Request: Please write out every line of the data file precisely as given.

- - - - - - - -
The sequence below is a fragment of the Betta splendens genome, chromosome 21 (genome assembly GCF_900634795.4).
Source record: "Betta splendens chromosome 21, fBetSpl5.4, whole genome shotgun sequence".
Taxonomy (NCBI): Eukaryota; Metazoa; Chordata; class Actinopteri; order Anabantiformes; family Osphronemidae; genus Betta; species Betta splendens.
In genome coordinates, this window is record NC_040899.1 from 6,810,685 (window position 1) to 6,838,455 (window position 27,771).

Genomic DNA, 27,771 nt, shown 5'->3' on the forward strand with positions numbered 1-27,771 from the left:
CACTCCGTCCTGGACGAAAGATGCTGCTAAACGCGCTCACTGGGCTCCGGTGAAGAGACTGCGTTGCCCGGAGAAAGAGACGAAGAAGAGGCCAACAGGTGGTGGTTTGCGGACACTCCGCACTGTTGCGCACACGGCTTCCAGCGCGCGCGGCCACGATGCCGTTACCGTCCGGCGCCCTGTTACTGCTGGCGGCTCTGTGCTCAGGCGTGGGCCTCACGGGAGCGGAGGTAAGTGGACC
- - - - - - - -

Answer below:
The sequence below is a fragment of the Betta splendens genome, chromosome 21 (genome assembly GCF_900634795.4).
Source record: "Betta splendens chromosome 21, fBetSpl5.4, whole genome shotgun sequence".
Taxonomy (NCBI): Eukaryota; Metazoa; Chordata; class Actinopteri; order Anabantiformes; family Osphronemidae; genus Betta; species Betta splendens.
In genome coordinates, this window is record NC_040899.1 from 6,810,685 (window position 1) to 6,838,455 (window position 27,771).

Genomic DNA, 27,771 nt, shown 5'->3' on the forward strand with positions numbered 1-27,771 from the left:
CACTCCGTCCTGGACGAAAGATGCTGCTAAACGCGCTCACTGGGCTCCGGTGAAGAGACTGCGTTGCCCGGAGAAAGAGACGAAGAAGAGGCCAACAGGTGGTGGTTTGCGGACACTCCGCACTGTTGCGCACACGGCTTCCAGCGCGCGCGGCCACGATGCCGTTACCGTCCGGCGCCCTGTTACTGCTGGCGGCTCTGTGCTCAGGCGTGGGCCTCACGGGAGCGGAGGTAAGTGGACC